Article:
The first plan addresses how you will prepare your company to provide the maximum after-tax benefit when you sell it. You will need much expertise to get this right, including accountants, tax specialists, merger and acquisition consultants, and lawyers who specialize in the sale of businesses. Also, you will need to recruit good managers who can start relieving you of some of your duties so that your business is not “owner dependent.”

But it’s the second plan that many owners neglect – the plan for diversifying your personal assets well before you sell the company. This plan also requires years of preparation in which you consider your long-term wealth. Items to address include:

  • Balancing the funds reinvested in the business with your annual salary/draw from the business so that you can redeploy your money in non-related assets.
  • Utilizing tax-advantaged retirement plans to accumulate and diversify assets without the friction of current taxes.
  • Engaging with a financial advisor who acts as a fiduciary to help you balance building your personal wealth in addition to the value of the business.
  • Creating an estate plan, including a will, trust accounts and the naming of beneficiaries.

Working with a financial advisor who specializes in retirement planning for business owners can be the key to success.

When You Are a Year or Two From Selling

With just a year or two left, you’re ready for your plans to kick into high gear. You will need to reach some critical decisions at this time, and to take some important actions to make the sale as remunerative as possible. This includes:

  • Considering tax implications when structuring the terms of the sale. Your after-tax return is what’s important.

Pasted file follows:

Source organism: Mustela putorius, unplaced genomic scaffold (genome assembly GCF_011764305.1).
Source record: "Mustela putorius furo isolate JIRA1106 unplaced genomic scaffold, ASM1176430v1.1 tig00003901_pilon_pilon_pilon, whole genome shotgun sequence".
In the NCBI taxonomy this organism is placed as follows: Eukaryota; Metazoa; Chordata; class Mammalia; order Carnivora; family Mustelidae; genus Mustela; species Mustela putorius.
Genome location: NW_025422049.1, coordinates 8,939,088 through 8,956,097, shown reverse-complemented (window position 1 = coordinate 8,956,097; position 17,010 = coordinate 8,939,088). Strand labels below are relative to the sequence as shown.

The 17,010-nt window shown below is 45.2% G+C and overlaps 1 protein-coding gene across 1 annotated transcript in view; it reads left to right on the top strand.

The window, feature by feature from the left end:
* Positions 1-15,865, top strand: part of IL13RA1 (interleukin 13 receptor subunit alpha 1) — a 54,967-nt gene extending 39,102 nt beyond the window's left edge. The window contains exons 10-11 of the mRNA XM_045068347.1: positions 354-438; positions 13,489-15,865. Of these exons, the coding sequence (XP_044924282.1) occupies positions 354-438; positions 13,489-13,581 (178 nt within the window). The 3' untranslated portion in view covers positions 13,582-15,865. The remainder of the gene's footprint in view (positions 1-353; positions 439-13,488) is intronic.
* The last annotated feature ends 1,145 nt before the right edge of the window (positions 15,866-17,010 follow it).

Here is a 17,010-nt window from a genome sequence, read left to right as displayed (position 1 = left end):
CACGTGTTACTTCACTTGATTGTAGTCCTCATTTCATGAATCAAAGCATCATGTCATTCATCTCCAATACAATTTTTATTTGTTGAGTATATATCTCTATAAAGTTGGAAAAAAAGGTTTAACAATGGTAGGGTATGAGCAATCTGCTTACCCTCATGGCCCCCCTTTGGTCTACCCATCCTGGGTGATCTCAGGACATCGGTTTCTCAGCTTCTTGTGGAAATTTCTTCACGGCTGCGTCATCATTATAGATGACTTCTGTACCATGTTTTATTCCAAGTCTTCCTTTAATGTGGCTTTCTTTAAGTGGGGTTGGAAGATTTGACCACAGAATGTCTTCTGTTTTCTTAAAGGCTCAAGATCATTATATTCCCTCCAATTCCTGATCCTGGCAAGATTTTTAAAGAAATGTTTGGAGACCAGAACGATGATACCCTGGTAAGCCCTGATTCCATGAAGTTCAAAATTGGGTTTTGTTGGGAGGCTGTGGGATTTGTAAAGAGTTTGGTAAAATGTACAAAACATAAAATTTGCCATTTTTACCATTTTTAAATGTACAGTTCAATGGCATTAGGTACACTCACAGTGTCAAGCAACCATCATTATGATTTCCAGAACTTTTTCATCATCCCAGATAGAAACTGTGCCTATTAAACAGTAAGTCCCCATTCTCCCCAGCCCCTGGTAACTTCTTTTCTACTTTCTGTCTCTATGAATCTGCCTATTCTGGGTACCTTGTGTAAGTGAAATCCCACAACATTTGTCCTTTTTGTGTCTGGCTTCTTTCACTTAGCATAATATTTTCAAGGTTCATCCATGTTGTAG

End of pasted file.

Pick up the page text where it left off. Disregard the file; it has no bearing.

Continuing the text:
• Taking advantage of the Qualified Small Business Stock exception to exclude some or all of your capital gains from taxation.
  • Considering converting a C Corp to an S Corp and save on the Medicare surtax of 3.8 percent.
  • Fully understanding the risks of seller financing. For example, you will be tied to the business for a long time after the sale. During that time, you risk the buyer defaulting on the financing. Seek professional guidance to minimize the risks of seller financing, or avoid it altogether.
  • Considering the healthcare implications for you and your family. You may want to require the company to continue paying for your healthcare even after the sale is complete. You would have to negotiate this as part of the sale agreement.
  • Donating a portion of your business to a Donor-Advised Fund (DAF) before sale. You are allowed to take a tax deduction based on your company’s value and avoid paying capital gains tax on the sale. This tax-efficient strategy is used by many business sellers to set aside a pool of charitable dollars for the rest of their lives.

As you can see, retirement planning for business owners can be complex, and your future depends on the decisions you make now. Don’t put off planning until the last minute – get started early and utilize professionals to help get the maximum value from the sale of your business. Contact Lucas Capital Management to see how we can help.